"Presently I began to urge her to go about with me. At first she said no, then with her characteristic considerateness she seemed unwilling to hurt me by refusing further. I took her to the homes of our friends for an evening of music or whist, or to an occasional public concert. The color began to come back into the cheeks whence it had been so long absent, and that glint of grief in the gray eyes grew dimmer. I spoke no word of love, but unobtrusively carried on a campaign to let her see how badly I yearned for her. The new books, the best sweets, the prettiest flowers, such delicate compliments as sincerity could dictate—all these I gave her and watched patiently to see the dawning of love on her part. I had always had her fond affection, but I wanted more and strove in every way to gain it.

"Two years passed and there came a night memorable in Baltimore when 18-year-old Adelina Patti—a singer in the first flush of youth and beauty, fresh from triumphs in New York—was brought to Holliday-Street Theatre to sing 'La Somnambula.' Strakosch had stirred up a furore about Patti and Brignoli in Gotham, and Baltimore was curious to hear them. I took Dina, and proud was I of her beauty and her sweet garb as we sat in the midst of a hundred acquaintances in an audience the newspapers called 'brilliant'. She had abandoned black and wore a satin gown of a soft color, shimmery and splendidly adorned with lace. Her matured beauty seemed to me more glorious than the promise of childhood, which had first captured me. She was entranced with the music, but I had no ears for the diva, and was there only to enjoy the divinity by my side. I had a feeling that the end of my probation was near. I believed she would say 'yes' should I ask her, and I determined to do so that night.

"After we had gotten away from our friends she talked animatedly of the opera in the carriage, and I listened contentedly all the while I kept saying 'Tonight, Jim, tonight!' As we came into the house she led the way into this office, and with a smile dropped into that chair you see. She allowed me to unfasten her opera cloak and draw it across the back of the chair, but she playfully bade me sit down, when I let my arm steal caressingly about her neck. Ah! man, if you could but know how I loved her that minute!"——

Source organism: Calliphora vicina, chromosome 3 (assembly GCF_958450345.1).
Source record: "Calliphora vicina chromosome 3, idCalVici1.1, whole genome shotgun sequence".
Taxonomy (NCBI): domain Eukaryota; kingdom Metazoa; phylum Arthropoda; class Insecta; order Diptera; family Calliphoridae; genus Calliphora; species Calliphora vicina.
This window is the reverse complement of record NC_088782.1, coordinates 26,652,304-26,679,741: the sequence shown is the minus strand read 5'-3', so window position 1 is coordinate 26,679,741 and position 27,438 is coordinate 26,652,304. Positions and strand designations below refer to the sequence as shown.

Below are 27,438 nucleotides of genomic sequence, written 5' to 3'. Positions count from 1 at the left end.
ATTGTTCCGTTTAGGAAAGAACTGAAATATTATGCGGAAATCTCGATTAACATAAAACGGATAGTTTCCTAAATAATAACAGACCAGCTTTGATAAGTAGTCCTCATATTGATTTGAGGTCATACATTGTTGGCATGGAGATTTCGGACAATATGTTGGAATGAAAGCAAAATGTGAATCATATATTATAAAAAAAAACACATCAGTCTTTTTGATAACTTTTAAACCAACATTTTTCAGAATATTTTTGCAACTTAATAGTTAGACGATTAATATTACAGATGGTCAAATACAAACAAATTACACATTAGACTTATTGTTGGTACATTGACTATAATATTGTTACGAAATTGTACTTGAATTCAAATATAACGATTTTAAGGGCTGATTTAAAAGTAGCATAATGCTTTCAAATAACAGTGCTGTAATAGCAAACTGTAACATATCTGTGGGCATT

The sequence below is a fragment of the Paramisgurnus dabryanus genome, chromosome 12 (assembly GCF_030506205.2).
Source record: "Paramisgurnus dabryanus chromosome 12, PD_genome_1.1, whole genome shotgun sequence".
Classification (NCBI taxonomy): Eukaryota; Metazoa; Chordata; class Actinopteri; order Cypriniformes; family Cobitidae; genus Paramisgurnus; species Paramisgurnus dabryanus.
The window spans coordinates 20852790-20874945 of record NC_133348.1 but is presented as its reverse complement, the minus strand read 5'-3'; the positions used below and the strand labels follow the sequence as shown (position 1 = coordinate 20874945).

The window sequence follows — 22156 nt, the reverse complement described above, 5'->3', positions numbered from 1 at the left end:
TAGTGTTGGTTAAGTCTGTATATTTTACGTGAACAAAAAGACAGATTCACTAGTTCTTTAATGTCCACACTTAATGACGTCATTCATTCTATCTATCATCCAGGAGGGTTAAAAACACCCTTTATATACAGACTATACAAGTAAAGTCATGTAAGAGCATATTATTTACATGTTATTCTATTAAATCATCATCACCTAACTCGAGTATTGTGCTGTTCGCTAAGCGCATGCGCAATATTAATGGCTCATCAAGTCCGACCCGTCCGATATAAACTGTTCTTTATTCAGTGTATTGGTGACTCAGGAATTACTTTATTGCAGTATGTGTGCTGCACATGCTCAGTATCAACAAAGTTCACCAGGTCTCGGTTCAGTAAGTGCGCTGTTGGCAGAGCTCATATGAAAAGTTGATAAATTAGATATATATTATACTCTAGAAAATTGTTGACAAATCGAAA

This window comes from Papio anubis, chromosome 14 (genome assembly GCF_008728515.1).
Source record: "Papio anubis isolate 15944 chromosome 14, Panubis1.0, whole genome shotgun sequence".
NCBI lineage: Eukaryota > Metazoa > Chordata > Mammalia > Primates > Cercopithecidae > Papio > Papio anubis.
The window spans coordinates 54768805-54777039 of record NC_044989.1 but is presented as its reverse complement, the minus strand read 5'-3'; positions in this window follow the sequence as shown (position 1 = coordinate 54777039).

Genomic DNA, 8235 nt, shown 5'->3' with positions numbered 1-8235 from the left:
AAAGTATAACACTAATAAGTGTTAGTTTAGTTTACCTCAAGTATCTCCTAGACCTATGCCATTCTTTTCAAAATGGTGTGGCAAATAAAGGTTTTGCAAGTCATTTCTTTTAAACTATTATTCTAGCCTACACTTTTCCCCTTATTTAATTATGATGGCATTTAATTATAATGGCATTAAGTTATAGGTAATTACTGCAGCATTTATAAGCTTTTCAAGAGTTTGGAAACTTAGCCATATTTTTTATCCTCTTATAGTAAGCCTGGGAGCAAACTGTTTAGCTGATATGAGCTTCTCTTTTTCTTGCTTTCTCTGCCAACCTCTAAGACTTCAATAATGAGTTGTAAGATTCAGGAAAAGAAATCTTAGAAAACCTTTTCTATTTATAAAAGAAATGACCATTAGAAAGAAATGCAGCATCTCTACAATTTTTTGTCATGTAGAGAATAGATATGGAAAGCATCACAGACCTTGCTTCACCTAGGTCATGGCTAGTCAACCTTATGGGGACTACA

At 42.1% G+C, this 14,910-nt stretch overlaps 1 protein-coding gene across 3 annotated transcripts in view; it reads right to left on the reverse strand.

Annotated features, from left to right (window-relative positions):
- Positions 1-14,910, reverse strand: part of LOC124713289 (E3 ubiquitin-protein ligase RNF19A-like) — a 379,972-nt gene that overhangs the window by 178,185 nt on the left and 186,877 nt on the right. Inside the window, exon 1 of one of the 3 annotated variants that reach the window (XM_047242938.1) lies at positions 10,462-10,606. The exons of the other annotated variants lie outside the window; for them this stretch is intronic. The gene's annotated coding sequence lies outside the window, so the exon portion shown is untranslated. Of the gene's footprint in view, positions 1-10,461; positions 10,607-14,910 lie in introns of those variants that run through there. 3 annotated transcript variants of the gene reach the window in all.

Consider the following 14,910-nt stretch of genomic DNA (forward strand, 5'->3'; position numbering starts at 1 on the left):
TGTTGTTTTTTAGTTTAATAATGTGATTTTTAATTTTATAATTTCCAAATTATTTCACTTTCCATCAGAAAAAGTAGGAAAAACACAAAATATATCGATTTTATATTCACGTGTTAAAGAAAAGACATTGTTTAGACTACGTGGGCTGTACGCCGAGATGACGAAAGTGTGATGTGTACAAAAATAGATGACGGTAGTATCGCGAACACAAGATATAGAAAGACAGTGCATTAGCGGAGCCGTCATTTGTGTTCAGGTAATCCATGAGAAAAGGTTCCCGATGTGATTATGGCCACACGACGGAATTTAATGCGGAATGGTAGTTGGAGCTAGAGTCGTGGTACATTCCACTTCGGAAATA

The Doctor's voice broke. There were tears in his eyes. As for me, I was profoundly moved, and my own eyelashes were wet.

"I passed into the dining-room to get her some sherry and cake. I was gone but a moment, but in that instant she was lost to me forever."

The veins in the old man's forehead stood out like whipcords. He resumed fiercely after a pause:

"She was dead, sir. She was dead. She sat in the same position in that chair as when I had left her, but her hand clutched her side and the smile she had given me was replaced by a sharp contraction, as if from pain. Swiftly her heart action had been gripped by an unseen force and stopped forever. I grew frantic when I found I could not revive her; I shrieked aloud in the agony of my heart, and father and the servants rushed here in alarm. They tell me I was mad for days; that I raved and called incessantly. I do not remember. I knew nothing for a long time, and then I cursed myself for living on when memory returned. Twice I had lost her—once by marriage and once by death—and the joy of living was never to be mine again. I have survived, sir, these many years. I buried Father after Dina, and I am alone here. But, God, man! I died long ago. My soul is with her I adored."

He arose and I followed. I felt that he meant to end our talk. He wiped away the tears from his cheek with a silk handkerchief, and then, placing his gaunt hand on my right shoulder, he moved his face close to mine and spoke earnestly:

"I never dare visit her grave in Greenmount. I am afraid of myself. But if you can, to please an old man whose wretched life you have saved tonight, will you go there some time and see that her resting place has been tended reverently? I have paid them for it."